Saturday is a blur. Kent's vitals were a little all over the place, his temperature was fluctuating. Sunday AM it seemed like things were sort of stable. I went across the street to my office mid-afternoon to print some pictures of Kent to put up in his PICU room and breathe some real air for a minute. I was on my way back across the street when Kenneth called. Get back here now. I couldn't breathe. Again. I ran, my body didn't have anything left to give, but I ran. As I came down the hallway out of breath and tears in my eyes again I saw all the people in the hallway, lights flashing... my boy... his pupils had fixated. The pressure was too high in his brain. Emergent surgery. They had him intubated within minutes and hyper oxygenated to help relieve the immediate pressure. He was loaded up and they lined the halls with staff to hold doors, clear a path, call the elevator. We walked behind. I sobbed. I was terrified.

We got down to the surgical suite and they took him back to prep him. Around 6:30pm that evening they were done. It took about an hour. There was a big group of us waiting. Kenneth, me, Kylie, Dale & Kelly, Dave & Sherry, Ken & Donna, April... we waited. We tried to eat, we waited. The neurosurgeon came out and said the surgery went well. About a hand sized piece of Kent's skull was removed on the left side to allow for the swelling and to prevent damage to the healthy tissue remaining.

I won't keep going into detail - it's hard to recall it all but the next 3 days Kent was intubated and fairly heavily sedated. On Wednesday they started waking him up and extubated him on Thursday. His vitals were still in flux, his temp in flux. It was a rough and scary week. On 10/20 they took the drain out of his head and the next day he was cleared to be transported to inpatient rehab. We've been here ever since.

Some pictures from rehab (Kent loves "The Zone" which always has some activities / games / movies going on for the kids):



Kent and his girlfriend April - taking his stuffed balloonicorn for a ride.


Kent is making enormous progress, but he has a long, long way to go. After not hearing him talk for 2 weeks, in the past 3 days or so he's made incredible strides with his speech. Talking again in full sentences, correctly identifying images, answering a ton of questions, expressing feelings and needs. He is fully aware of what happened and seems to remember everything - more than I'd hoped about his PICU stay unfortunately. I just started back to work yesterday and it's really, really hard to not be there with him all day, but I'm trying to get back into my routine as well, and let him focus on working hard with his therapists who are helping him get stronger each and every day. Kent has no voluntary movement on his right side and will have intensive OT and PT to regain strength and control on that side so he can sit, stand, and walk again. He will continue working hard with speech to regain the ability to read and write, and also to eat. These are major challenges and obstacles but we are hopeful that with his age and health he has the best chance possible for a good recovery. We've been told that a 1-year recovery is expected.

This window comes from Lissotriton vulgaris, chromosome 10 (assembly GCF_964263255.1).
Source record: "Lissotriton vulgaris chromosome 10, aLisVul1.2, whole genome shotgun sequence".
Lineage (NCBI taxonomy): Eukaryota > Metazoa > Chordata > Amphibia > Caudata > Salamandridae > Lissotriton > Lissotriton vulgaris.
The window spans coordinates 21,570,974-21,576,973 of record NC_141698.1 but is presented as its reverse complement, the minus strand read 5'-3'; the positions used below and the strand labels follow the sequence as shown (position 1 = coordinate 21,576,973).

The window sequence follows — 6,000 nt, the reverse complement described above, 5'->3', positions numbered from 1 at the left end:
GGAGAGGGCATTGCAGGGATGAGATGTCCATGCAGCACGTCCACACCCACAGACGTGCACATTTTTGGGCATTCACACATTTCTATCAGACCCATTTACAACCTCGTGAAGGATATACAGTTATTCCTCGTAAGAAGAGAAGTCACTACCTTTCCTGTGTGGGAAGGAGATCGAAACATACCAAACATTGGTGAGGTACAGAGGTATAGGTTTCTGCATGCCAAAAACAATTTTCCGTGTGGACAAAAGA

He will be inpatient for rehab for about another month and then we'll talk about transitioning home, and have a better idea then what that will mean - we will most likely need to retrofit the house / bathroom, access to his room, etc. He may need daily assistance for basic self-care, may need a wheelchair. It's hard to know right now, but time will tell. In the mean time he's in the best place possible to help him get back as much control and strength as possible.

Thank you so very, very much to everyone who has been sending cards, letters, support, love, positive thoughts, prayers, and of course to everyone who has already sent gifts, financial support, etc. This is going to be a long road for all of us and we really appreciate all of the love that has been shown for Kent, and for our family. We continue to remain hopeful and positive that each day will bring progress for Kent, and that with his stubborn strength he will get through this one day at a time.

Stay up to date with daily progress and photos here: https://www.facebook.com/BlueAndRedForKent



Comments

  1. Thank you Rebekah for always taking the time to keep us all updated.

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    1. I'm glad to have a place like this (and facebook) to share these types of things - I always appreciate having them to look back on, and hope someday Kent will as well.

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  2. I'm sorry, Rebekah. What a hard, hard thing to go through. You are in my prayers.

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  3. My thoughts and prayers are with you, your son, and your family and with recovery.

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  4. Hi Rebekah! I'm catching up on this month's Blogger CLUE posts so I just saw this post about your son. I'm keeping your family in my thoughts and sending lots of good wishes for Kent!